ALEKSANDAR TISMA UPOTREBA COVEKA PDF
Upotreba čoveka has ratings and 15 reviews. Mada je forma Upotrebe čoveka na prvi pogled disperzivna, rasprskavajuća (s velikim brojem narativnih ruk. Buy UPOTREBA COVEKA by ALEKSANDAR TISMA (ISBN:) from Amazon’s Book Store. Everyday low prices and free delivery on eligible orders. upotreba coveka aleksandar tisma. 3 likes. Book. upotreba coveka aleksandar tisma. Privacy · Terms. About. upotreba coveka aleksandar tisma. Book.
|Published (Last):||14 June 2018|
|PDF File Size:||6.19 Mb|
|ePub File Size:||2.78 Mb|
|Price:||Free* [*Free Regsitration Required]|
Goodreads helps you keep track of books you want to read. Want to Read saving…. Want to Read Currently Reading Read. Refresh and try again. Open Preview See a Problem? Thanks for telling us about the problem. Return to Book Page. Four individuals from a small town in Yugoslavia find themselves among drastically different fates during World War II. Two become Nazis, one joins the Partisans, and one is sent to a concentration camp.
Set in Yugoslavia prior to and during World War II, this tale of devastation traces the lives of four friends born in the same small town. They went to school together, too Four individuals from a small town in Yugoslavia find themselves among drastically different fates during World War II.
They went to school together, took dancing lessons, stole kisses, were taught German by an old maid who kept a diary. But when war comes, half-Jewish Vera is sent to a concentration camp while her German cousin becomes a Nazi; Serbian boyfriend Milinko joins the Partisans; and another classmate, also a Serb, becomes fascinated by the magic of killing. Tisma’s portrayal of their situation is certainly poignant, but he belabors the obvious in overly melodramatic fashion.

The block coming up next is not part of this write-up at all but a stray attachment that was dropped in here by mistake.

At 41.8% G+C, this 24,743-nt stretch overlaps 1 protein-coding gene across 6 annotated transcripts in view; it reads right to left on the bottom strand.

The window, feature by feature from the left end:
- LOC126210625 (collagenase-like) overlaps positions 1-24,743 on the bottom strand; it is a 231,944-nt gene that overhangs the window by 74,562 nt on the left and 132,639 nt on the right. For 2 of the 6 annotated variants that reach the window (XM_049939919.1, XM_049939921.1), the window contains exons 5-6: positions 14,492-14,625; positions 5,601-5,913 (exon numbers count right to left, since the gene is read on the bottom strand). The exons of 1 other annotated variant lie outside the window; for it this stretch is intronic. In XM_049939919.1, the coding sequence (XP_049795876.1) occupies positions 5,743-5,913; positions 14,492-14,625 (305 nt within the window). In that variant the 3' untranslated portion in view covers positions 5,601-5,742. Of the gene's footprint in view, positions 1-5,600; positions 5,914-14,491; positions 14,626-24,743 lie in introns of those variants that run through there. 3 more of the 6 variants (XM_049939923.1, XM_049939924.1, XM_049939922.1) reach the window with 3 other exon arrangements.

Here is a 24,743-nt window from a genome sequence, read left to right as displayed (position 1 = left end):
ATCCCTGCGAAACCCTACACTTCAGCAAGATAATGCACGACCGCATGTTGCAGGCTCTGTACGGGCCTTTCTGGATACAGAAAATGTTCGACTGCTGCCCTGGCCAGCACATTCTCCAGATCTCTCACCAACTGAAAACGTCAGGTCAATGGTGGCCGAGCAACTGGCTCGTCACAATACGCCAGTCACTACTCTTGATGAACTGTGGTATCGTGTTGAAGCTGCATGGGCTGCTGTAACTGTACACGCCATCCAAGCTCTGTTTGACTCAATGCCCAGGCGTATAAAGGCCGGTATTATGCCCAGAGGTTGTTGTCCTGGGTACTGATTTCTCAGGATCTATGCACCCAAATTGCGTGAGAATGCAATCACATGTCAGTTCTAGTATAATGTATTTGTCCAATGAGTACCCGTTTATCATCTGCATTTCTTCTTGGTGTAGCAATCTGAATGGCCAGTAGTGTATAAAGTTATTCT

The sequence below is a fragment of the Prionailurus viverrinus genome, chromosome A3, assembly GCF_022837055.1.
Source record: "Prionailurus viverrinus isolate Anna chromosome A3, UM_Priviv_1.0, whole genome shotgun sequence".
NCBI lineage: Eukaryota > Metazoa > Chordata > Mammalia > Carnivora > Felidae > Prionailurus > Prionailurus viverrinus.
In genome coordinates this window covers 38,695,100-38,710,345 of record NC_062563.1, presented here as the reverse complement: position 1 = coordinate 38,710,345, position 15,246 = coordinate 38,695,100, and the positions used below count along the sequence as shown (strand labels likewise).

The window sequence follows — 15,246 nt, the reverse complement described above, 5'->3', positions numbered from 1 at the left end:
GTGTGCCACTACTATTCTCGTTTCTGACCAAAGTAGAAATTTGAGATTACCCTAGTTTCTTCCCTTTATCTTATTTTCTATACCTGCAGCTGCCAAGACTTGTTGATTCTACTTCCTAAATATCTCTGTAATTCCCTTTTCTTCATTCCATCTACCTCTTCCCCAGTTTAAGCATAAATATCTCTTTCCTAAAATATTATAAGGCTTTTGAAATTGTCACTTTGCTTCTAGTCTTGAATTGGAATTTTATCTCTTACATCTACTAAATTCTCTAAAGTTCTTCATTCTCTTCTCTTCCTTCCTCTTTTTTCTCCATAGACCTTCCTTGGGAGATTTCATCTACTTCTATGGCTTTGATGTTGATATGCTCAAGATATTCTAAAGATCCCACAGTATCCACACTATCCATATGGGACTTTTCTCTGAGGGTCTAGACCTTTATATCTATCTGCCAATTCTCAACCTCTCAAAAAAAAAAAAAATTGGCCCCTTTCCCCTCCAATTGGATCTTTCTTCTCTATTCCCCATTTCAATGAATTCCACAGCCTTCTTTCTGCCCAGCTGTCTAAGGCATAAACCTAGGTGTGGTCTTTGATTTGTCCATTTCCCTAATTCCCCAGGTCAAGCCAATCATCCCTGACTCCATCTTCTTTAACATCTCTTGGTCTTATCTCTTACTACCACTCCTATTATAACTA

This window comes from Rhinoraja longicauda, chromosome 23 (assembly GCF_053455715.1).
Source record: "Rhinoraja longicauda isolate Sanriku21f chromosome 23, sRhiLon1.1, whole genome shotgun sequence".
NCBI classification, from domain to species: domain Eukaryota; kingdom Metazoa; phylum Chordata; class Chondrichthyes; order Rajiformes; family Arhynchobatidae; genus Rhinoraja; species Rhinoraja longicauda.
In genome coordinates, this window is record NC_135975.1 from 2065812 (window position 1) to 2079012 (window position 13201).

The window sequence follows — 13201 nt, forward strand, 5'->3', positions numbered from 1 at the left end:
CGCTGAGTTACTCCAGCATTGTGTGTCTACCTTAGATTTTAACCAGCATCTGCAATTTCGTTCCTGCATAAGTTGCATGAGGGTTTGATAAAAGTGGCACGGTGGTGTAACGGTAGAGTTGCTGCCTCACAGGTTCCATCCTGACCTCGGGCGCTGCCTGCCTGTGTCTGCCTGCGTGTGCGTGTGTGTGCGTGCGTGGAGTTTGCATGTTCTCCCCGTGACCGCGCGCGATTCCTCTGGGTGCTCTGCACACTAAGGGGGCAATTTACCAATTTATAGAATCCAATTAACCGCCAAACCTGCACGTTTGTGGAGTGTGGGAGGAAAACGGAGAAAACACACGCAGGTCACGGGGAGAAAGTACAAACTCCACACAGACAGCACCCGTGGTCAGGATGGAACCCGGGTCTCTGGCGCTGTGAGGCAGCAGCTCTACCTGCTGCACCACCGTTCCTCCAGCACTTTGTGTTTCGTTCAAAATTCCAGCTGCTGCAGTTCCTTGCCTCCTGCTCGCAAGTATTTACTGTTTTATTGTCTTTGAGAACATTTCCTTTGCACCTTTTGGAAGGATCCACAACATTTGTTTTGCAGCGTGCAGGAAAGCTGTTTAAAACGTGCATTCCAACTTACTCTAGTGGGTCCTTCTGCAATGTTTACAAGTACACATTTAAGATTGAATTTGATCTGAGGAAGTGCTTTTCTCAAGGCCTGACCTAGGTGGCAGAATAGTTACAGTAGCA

Hardcoverpages. Published September 28th by Houghton Mifflin Harcourt first published To see what your friends thought of this book, please sign up. To ask other readers questions about The Use of Manplease sign up. Lists with This Book. Jan 03, Richard rated it really liked it. An incredibly bleak book about suffering – so who wants to read that?
Upotreba čoveka by Aleksandar Tišma (1 star ratings)
Do we even need to read something like that? I’m guessing pretty much everyone is already clued in that life is tough coveks people are the worst spoiler, Aleksandar Tisma agrees! OK, so upotdeba about an “incredibly t An incredibly bleak book about suffering – so who wants to read that?
OK, so how about an “incredibly thought provoking bleak book about suffering that might make you examine and understand your own suffering and the suffering around you in a slightly different way?
Though I went back and worth wildly on The Alesandar of Man, there was never an issue with the writing – it’s great, remarkably evocative conjuring and if I’m not always buying the characters, I’m buying the place and the situations, and then I’m buying the characters – and that’s what saves it from becoming a J. LeRoi cartoonish catalogue of suffering.
There are moments of stunning power – like the point mid-way through the novel when Tisma describes the ultimate fate of all the major characters. That’s always a bold moment in a novel – the author is basically saying “I know I invited you here for a story, but now that I’ve got you here there’s actually something else I’ve been meaning to tell you about.